When did you come out and what was the story?

I am someone who has always felt identities as things forced upon me. I was harassed as a fag and girly-boy since my first day of elementary school, so by the time I reached puberty and started to consciously think about these things for myself, I felt the question of identity was completely arbitrary. Nobody asked how I saw myself, and it socially made no difference what I said one way or another. I feel no internal compulsions around sexual or gender object choices – at least none that cannot be explained in relation to experiences and conditioning. To me, dressing as a male or female are both equally violent. And my “homosexual” identity is just one aspect of homophobic cultures that force binary divisiveness upon us. We all know the majority of same-gender sex around the world does not occur between two pride-filled “Gay-identified” or “Lesbian-identified” people. It never has. So I feel a lot of trepidation around the construction of these very culturally insular and divided identities of “heterosexual” and “homosexual” – particularly when people are fighting for the legislation of rights based on biological predisposition and other arguments of being “born this way” that all but eradicate our capacity for choices (including the choice to completely reverse our orientations over time, perhaps rotating several times throughout our lives). There is no fluidity or choice within the rhetoric of contemporary Humanist Democracy. And any argument that relies on DNA is ultimately about birthrights, which is a feudal stance. I feel no representation within this exclusionary legislative framework rooted in issues of “visibility.” In the end, this way of obtaining rights relies on the pity of the “dominant majority” toward those who “can’t help it” (historically speaking, first it was women, then people of color, then gays, then lesbians, and now transgendered people…), all of which only denies our struggles. It also reaffirms the systems of domination which only have to expand their definition of who is “human” under Humanism without actually challenging or transforming the relations of power themselves. I see US television shows in which we are always told it is a question between whether “homosexuality is a choice” (implying free will and curability), or if “homosexuality is not a choice” (implying biological predisposition). But both of these pop cultural stances distract us from a third possibility – that the absence of choice so many of us feel (straight or queer) emerges from an absence of free will within incredibly rigid and unforgiving homophobic and patriarchal cultural systems that condition us from day one. Even if one does believe in biological predisposition, when it comes to strategizing cultural change it seems more important to focus on socio-material process – the very thing we wish to change. The more refined and established lesbian and gay identities become under current patriarchal systems, the less room we have for perversion, deviance, defiance and uncommon views that do not conform to the dominant models of acceptable homosexuality. It is the destruction of queerness from within.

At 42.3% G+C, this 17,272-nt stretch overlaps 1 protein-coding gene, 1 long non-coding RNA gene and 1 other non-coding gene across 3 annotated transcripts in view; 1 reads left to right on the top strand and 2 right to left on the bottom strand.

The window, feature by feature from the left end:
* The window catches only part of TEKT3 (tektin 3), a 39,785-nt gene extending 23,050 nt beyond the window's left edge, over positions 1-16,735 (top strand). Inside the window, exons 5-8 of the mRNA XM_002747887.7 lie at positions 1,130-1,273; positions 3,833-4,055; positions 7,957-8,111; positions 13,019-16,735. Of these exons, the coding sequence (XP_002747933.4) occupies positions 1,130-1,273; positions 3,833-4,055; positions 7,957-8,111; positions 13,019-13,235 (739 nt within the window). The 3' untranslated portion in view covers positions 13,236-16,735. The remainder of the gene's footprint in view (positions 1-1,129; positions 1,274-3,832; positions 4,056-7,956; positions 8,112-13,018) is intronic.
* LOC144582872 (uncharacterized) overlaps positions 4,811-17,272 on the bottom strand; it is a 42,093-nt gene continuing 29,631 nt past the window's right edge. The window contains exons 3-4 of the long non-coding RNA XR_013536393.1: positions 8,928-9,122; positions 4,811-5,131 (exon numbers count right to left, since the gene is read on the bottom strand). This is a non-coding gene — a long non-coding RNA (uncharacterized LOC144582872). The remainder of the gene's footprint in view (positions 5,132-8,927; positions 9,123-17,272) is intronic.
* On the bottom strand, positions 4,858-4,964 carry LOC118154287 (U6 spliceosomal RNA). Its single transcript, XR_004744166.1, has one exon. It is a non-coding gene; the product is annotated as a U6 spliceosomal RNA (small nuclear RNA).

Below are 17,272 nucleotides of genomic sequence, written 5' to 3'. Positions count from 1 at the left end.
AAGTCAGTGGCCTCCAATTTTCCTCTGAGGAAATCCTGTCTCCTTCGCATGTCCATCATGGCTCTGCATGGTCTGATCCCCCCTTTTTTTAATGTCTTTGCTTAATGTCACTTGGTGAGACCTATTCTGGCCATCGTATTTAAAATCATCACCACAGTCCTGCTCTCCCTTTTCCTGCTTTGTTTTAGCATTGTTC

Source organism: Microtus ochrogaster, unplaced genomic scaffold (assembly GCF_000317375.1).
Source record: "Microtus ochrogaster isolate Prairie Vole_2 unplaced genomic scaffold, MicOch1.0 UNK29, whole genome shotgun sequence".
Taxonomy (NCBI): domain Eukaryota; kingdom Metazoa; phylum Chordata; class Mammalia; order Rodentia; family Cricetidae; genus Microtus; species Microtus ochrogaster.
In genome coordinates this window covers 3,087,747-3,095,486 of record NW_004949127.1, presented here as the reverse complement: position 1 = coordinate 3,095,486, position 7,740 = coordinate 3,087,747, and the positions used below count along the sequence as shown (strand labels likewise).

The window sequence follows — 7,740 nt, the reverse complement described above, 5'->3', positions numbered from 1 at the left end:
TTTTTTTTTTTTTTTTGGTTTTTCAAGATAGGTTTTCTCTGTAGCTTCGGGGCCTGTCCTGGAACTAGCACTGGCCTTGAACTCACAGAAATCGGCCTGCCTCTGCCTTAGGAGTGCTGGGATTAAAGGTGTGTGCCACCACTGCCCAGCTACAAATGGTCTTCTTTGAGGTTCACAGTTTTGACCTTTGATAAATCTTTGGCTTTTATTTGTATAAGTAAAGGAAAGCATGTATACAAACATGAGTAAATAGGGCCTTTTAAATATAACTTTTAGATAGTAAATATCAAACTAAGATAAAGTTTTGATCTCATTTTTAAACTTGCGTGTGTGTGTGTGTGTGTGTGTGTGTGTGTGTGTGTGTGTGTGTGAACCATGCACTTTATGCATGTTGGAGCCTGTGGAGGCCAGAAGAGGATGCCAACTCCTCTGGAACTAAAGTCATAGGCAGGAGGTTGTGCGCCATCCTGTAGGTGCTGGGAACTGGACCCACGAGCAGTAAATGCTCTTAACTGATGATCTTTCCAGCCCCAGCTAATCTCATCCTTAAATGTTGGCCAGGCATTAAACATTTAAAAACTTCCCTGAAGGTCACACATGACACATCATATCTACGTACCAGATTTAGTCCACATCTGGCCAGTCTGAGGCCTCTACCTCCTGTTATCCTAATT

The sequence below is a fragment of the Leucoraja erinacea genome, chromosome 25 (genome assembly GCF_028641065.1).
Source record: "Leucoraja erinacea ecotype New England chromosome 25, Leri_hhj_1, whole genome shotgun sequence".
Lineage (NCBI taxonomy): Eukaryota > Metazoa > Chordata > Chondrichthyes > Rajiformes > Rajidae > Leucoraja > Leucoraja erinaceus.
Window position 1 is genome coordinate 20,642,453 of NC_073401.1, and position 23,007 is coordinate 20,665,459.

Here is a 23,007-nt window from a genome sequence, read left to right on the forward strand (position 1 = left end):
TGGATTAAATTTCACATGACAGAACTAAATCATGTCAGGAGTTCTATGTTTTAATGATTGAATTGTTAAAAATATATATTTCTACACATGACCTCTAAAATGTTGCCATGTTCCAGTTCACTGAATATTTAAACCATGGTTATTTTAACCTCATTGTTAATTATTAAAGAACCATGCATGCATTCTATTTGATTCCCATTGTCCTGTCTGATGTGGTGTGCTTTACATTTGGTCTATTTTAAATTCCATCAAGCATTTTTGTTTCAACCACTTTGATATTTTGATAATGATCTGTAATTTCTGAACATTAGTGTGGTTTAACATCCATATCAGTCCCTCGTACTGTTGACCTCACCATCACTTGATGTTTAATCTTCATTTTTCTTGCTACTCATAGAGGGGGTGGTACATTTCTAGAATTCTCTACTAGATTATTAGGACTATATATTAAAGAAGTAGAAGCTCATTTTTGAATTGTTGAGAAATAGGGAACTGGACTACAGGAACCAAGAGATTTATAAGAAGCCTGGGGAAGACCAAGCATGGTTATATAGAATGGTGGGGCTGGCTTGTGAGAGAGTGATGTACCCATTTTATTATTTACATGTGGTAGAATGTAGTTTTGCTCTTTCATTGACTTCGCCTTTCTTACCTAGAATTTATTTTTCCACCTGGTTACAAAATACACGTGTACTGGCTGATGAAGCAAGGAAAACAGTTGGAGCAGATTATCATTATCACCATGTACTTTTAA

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How does being queer affect your work, if at all?

Queerness (distinct from “Gayness”) absolutely skews my world view and all I do, for better and worse.

In your mind, what should gay pride be and how would you celebrate it?